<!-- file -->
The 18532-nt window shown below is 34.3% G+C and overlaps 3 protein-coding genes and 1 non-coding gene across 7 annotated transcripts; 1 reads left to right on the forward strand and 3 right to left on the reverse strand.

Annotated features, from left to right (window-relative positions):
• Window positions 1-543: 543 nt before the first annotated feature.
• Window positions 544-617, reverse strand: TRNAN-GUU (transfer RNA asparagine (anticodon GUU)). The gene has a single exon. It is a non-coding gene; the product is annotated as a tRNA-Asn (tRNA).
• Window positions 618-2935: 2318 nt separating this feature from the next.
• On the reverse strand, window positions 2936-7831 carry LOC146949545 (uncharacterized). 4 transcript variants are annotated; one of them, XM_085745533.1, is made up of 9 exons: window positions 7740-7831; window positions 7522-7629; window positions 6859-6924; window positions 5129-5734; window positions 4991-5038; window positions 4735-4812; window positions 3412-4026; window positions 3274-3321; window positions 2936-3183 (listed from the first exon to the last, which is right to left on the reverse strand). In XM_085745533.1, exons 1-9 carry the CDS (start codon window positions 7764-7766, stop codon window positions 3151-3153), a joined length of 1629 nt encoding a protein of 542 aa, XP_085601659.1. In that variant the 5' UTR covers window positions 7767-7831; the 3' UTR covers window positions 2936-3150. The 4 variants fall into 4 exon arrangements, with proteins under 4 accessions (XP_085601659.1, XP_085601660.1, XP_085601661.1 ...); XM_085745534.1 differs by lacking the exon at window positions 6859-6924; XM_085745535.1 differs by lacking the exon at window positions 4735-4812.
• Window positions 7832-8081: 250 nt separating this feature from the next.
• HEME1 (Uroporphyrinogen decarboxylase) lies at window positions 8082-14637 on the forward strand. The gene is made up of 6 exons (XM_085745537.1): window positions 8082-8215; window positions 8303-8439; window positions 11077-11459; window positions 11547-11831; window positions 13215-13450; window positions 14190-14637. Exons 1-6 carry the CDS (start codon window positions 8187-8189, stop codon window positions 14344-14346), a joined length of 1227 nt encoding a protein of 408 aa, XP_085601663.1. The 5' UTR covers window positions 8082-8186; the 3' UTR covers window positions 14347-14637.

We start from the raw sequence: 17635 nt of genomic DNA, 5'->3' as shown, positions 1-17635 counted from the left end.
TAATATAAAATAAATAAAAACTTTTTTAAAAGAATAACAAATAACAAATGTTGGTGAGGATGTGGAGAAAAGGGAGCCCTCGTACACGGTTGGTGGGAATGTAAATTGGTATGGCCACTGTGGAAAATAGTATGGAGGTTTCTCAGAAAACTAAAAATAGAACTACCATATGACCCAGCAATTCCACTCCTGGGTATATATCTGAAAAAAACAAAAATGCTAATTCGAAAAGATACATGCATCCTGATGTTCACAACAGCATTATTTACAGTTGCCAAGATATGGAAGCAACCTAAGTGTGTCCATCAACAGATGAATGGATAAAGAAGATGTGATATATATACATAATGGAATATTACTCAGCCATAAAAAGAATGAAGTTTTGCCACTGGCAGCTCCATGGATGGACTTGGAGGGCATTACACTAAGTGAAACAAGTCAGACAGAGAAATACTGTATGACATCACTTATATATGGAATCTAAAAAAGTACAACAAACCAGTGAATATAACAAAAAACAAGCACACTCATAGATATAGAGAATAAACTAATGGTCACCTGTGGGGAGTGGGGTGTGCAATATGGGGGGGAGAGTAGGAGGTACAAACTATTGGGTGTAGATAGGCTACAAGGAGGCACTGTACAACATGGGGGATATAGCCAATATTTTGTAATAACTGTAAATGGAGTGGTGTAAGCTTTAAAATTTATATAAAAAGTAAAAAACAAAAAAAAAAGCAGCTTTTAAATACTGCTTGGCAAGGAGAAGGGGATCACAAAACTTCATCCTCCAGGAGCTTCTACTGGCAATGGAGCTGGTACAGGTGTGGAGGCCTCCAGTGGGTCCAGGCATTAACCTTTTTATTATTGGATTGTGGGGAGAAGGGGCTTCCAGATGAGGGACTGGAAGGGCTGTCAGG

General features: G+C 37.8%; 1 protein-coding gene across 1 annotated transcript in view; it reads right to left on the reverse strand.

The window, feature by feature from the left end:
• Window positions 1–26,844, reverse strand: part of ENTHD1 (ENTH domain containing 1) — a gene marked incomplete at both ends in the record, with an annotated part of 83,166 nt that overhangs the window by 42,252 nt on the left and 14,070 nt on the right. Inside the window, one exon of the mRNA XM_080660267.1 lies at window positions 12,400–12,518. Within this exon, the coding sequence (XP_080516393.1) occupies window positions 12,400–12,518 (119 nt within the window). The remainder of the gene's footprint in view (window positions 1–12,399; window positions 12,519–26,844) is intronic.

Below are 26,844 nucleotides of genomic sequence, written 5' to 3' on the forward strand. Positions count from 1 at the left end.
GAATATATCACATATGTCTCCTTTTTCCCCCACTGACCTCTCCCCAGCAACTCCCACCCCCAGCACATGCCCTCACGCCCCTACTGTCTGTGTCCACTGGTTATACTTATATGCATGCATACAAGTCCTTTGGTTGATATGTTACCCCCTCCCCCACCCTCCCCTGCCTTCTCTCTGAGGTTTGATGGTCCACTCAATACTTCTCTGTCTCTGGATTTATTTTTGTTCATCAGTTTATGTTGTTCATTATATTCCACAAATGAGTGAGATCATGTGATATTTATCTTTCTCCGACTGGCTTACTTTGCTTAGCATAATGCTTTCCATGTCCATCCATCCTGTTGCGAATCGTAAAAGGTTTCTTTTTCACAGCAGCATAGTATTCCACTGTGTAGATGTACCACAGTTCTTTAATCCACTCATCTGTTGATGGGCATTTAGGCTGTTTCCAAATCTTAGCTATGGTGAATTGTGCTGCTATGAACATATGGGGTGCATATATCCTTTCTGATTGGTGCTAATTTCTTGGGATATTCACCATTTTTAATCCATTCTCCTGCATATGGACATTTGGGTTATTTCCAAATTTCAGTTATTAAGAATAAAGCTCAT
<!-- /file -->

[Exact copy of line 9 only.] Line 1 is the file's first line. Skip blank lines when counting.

We start from the raw sequence: 17635 nt of genomic DNA, 5'->3' as shown, positions 1-17635 counted from the left end.